Strictly Business August 2019: Medicare For All

As the 2020 election season moves forward, we are going to hear the phrase “Medicare for All” many times. Here is a quick look at what Medicare for All means.

The 116th Congress began in January, 2019 and continues through the 2020 elections until January, 2021. There are currently seven bills in the Senate and seven in the House of Representatives that have been introduced as Medicare for All solutions to replace or change our current systems for accessing health insurance.

These bills can be grouped into four categories:

  • Single Payer: Senator Bernie Sanders and Rep Pramila Jayapal have proposed Single Payer models. Under both proposals the Single Payer plan would be provided by the federal government and offer comprehensive benefits for all US residents. It would be financed primarily through taxes. No premiums would be charged and there would be limited cost sharing for medical services that would be the responsibility of those who are participating. This would replace all private insurance offered through employers, individual coverage through carriers or, Medicaid, Medicare, and other programs.
  • Public Plan Option: Eight of the 14 bills that have been introduced in the Senate and the House would be considered Public Plan Options. These bills are generally targeted at offering the Public Plan Option as an alternative to The bills vary on whether employer groups could also use this as a resource. However, under all these options, an employer may continue to offer group coverage. Most of the bills also retain current sources of private and public coverage such as individual policies purchased from an insurance company, Medicare, and Medicaid.
  • Medicare Buy-In: There are two bills—one in the Senate and one in the House—that give adults aged 50 and older the option to buy-in to Medicare before reaching age 65. If these individuals are eligible for subsidies through, the subsidies could be applied to Medicare as well. Medicare Advantage products would also be available to those who Buy-In. All other private and public sources of health insurance would continue.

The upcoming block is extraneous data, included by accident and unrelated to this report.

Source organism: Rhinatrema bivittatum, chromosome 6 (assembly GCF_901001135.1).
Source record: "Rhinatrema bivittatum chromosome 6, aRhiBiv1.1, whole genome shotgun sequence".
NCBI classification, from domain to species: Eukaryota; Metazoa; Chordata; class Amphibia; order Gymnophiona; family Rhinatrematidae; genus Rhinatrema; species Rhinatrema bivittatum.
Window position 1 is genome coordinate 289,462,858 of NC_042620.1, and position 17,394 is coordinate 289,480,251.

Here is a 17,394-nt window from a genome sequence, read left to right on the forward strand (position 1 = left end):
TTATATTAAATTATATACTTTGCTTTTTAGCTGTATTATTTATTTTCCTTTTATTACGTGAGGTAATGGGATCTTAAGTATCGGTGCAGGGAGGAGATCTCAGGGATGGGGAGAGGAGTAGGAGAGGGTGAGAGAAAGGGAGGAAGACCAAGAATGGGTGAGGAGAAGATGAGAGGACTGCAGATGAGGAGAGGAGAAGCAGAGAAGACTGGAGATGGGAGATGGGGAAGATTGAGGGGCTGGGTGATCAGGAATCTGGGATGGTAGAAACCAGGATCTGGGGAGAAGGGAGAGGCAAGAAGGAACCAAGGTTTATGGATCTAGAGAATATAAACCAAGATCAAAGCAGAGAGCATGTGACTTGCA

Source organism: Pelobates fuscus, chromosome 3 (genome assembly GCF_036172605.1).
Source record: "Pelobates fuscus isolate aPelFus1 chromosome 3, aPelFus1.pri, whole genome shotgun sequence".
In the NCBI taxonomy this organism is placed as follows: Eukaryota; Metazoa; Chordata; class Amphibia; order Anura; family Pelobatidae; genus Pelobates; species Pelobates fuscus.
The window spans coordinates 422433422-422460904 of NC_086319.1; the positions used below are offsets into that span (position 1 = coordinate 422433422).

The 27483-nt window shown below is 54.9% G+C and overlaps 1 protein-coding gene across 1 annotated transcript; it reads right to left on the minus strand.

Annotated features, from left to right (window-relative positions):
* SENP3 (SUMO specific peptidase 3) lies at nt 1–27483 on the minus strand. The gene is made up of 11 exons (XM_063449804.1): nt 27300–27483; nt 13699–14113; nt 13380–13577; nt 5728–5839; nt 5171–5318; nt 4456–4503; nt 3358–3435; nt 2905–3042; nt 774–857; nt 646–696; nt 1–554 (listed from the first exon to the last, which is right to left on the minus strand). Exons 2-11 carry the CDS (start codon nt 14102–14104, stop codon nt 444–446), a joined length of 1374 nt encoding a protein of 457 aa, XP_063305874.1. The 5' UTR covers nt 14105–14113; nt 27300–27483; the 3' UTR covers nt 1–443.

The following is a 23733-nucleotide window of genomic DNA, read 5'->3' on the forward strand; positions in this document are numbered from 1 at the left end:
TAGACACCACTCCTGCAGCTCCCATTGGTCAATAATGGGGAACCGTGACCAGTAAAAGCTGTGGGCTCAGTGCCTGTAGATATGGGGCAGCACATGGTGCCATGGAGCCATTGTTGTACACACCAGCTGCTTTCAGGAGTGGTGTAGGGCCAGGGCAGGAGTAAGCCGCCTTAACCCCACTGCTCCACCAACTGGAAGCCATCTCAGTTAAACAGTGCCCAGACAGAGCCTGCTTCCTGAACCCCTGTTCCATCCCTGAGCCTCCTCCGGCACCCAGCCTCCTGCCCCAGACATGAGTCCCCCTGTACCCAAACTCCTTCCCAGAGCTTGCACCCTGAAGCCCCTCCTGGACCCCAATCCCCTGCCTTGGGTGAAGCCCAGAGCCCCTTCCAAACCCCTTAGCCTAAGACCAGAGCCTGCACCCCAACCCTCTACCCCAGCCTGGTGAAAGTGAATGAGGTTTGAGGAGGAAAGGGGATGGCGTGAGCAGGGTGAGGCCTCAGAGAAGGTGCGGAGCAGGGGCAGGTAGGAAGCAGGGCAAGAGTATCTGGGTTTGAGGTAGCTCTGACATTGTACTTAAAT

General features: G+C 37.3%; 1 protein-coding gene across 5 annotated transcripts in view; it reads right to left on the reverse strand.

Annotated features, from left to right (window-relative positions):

• Medicaid Buy-In: There are also two bills—one in the Senate and one in the House—that propose a Buy-In option for Medicaid. Medicare is administered at the Federal level while Medicaid is a state-based program. This concept gives each state the option to offer its residents the option to participate in Medicaid and to determine how premiums and cost sharing would apply. Once again, other private and public health insurance sources would continue.

Most of the news has been focused on Single Payer models, but most of the legislation is suggesting a hybrid solution where a Public Plan Option is available and “rescues” the Affordable Care Act. This is a highly political issue. Thirteen of the 14 bills have been introduced by Democrats.

I strongly urge you to be well versed on how this can impact your access to health insurance, your access to medical providers, your taxes, and the manner in which you operate your business!

You can also check this article out HERE

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